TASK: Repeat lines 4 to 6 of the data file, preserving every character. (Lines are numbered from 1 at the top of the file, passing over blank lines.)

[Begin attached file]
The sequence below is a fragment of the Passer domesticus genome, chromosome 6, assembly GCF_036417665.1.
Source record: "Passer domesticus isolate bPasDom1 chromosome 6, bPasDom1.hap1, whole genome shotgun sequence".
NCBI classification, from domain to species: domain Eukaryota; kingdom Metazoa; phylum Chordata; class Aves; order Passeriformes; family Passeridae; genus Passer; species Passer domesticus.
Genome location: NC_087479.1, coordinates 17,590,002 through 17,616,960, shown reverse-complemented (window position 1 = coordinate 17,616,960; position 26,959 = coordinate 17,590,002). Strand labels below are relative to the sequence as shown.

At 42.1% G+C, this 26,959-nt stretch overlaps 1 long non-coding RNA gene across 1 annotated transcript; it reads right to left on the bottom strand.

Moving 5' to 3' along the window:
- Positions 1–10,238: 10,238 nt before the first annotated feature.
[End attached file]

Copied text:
Genome location: NC_087479.1, coordinates 17,590,002 through 17,616,960, shown reverse-complemented (window position 1 = coordinate 17,616,960; position 26,959 = coordinate 17,590,002). Strand labels below are relative to the sequence as shown.

At 42.1% G+C, this 26,959-nt stretch overlaps 1 long non-coding RNA gene across 1 annotated transcript; it reads right to left on the bottom strand.

Moving 5' to 3' along the window: